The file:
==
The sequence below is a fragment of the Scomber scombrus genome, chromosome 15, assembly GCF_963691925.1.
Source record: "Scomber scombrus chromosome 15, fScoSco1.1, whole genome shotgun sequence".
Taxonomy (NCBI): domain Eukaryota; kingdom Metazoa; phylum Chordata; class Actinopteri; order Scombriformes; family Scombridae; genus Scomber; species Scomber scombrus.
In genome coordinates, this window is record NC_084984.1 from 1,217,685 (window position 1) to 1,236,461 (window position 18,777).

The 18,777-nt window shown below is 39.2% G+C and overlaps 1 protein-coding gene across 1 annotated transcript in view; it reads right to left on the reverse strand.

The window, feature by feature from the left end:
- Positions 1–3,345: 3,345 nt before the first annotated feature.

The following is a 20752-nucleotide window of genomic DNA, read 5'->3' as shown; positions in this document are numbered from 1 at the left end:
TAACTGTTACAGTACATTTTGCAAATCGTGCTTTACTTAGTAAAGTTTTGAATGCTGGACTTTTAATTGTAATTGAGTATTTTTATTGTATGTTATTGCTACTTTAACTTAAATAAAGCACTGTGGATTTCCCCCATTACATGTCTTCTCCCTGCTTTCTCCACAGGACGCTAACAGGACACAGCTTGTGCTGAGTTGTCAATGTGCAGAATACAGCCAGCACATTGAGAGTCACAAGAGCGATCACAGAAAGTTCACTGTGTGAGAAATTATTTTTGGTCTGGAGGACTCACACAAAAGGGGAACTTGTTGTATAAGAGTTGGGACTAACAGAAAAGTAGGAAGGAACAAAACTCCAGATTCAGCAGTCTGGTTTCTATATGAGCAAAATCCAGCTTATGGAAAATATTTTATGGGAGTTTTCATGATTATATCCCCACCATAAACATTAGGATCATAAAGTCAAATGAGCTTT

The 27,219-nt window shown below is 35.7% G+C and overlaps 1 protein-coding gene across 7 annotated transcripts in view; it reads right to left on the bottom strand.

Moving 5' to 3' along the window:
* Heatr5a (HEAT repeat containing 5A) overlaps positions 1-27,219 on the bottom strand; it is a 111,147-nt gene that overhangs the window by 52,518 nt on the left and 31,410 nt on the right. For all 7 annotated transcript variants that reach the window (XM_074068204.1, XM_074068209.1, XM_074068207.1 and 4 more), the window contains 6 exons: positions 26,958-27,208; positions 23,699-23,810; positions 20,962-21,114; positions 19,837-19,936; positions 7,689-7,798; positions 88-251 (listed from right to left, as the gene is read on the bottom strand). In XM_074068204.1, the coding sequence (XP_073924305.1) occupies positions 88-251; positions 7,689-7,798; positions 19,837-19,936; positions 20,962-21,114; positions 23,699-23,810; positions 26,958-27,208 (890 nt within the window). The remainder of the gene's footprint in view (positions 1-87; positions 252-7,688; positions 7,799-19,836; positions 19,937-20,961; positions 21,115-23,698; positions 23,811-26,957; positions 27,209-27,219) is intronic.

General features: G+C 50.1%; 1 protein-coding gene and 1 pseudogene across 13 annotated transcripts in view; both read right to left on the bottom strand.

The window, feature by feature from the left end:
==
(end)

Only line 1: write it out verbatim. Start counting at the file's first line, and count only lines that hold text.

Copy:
The sequence below is a fragment of the Scomber scombrus genome, chromosome 15, assembly GCF_963691925.1.